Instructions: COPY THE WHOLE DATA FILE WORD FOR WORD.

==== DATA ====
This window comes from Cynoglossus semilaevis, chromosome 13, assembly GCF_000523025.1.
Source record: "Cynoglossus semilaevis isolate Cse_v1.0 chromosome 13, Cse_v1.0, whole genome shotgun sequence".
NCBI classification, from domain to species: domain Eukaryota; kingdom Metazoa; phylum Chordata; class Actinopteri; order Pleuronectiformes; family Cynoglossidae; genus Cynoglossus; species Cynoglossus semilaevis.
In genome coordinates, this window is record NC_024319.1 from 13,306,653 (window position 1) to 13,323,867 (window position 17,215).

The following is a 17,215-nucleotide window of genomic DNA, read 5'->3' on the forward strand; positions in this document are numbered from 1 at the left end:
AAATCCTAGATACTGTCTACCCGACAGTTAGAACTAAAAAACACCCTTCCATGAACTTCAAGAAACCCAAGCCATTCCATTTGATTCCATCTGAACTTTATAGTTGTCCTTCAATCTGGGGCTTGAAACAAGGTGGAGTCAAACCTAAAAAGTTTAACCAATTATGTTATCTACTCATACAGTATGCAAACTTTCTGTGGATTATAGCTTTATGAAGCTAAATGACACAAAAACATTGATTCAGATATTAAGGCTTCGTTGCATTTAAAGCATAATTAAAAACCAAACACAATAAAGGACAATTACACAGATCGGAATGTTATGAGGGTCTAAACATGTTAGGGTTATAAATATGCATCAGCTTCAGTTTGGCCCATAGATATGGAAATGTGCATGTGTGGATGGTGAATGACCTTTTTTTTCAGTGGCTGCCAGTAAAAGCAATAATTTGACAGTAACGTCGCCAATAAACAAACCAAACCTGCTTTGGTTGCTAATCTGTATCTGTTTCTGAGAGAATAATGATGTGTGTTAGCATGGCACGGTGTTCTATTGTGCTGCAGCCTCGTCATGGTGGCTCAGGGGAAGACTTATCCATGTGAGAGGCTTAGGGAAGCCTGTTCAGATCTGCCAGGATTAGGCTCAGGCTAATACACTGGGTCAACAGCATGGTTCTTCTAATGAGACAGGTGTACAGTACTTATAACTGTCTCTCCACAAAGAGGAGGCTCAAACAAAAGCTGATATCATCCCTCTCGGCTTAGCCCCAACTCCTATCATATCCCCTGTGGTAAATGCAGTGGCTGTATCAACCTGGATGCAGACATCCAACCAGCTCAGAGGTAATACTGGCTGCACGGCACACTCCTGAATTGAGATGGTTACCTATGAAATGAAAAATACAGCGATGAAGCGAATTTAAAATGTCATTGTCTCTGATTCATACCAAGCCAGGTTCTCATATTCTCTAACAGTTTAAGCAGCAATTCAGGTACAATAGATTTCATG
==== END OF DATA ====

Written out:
This window comes from Cynoglossus semilaevis, chromosome 13, assembly GCF_000523025.1.
Source record: "Cynoglossus semilaevis isolate Cse_v1.0 chromosome 13, Cse_v1.0, whole genome shotgun sequence".
NCBI classification, from domain to species: domain Eukaryota; kingdom Metazoa; phylum Chordata; class Actinopteri; order Pleuronectiformes; family Cynoglossidae; genus Cynoglossus; species Cynoglossus semilaevis.
In genome coordinates, this window is record NC_024319.1 from 13,306,653 (window position 1) to 13,323,867 (window position 17,215).

The following is a 17,215-nucleotide window of genomic DNA, read 5'->3' on the forward strand; positions in this document are numbered from 1 at the left end:
AAATCCTAGATACTGTCTACCCGACAGTTAGAACTAAAAAACACCCTTCCATGAACTTCAAGAAACCCAAGCCATTCCATTTGATTCCATCTGAACTTTATAGTTGTCCTTCAATCTGGGGCTTGAAACAAGGTGGAGTCAAACCTAAAAAGTTTAACCAATTATGTTATCTACTCATACAGTATGCAAACTTTCTGTGGATTATAGCTTTATGAAGCTAAATGACACAAAAACATTGATTCAGATATTAAGGCTTCGTTGCATTTAAAGCATAATTAAAAACCAAACACAATAAAGGACAATTACACAGATCGGAATGTTATGAGGGTCTAAACATGTTAGGGTTATAAATATGCATCAGCTTCAGTTTGGCCCATAGATATGGAAATGTGCATGTGTGGATGGTGAATGACCTTTTTTTTCAGTGGCTGCCAGTAAAAGCAATAATTTGACAGTAACGTCGCCAATAAACAAACCAAACCTGCTTTGGTTGCTAATCTGTATCTGTTTCTGAGAGAATAATGATGTGTGTTAGCATGGCACGGTGTTCTATTGTGCTGCAGCCTCGTCATGGTGGCTCAGGGGAAGACTTATCCATGTGAGAGGCTTAGGGAAGCCTGTTCAGATCTGCCAGGATTAGGCTCAGGCTAATACACTGGGTCAACAGCATGGTTCTTCTAATGAGACAGGTGTACAGTACTTATAACTGTCTCTCCACAAAGAGGAGGCTCAAACAAAAGCTGATATCATCCCTCTCGGCTTAGCCCCAACTCCTATCATATCCCCTGTGGTAAATGCAGTGGCTGTATCAACCTGGATGCAGACATCCAACCAGCTCAGAGGTAATACTGGCTGCACGGCACACTCCTGAATTGAGATGGTTACCTATGAAATGAAAAATACAGCGATGAAGCGAATTTAAAATGTCATTGTCTCTGATTCATACCAAGCCAGGTTCTCATATTCTCTAACAGTTTAAGCAGCAATTCAGGTACAATAGATTTCATG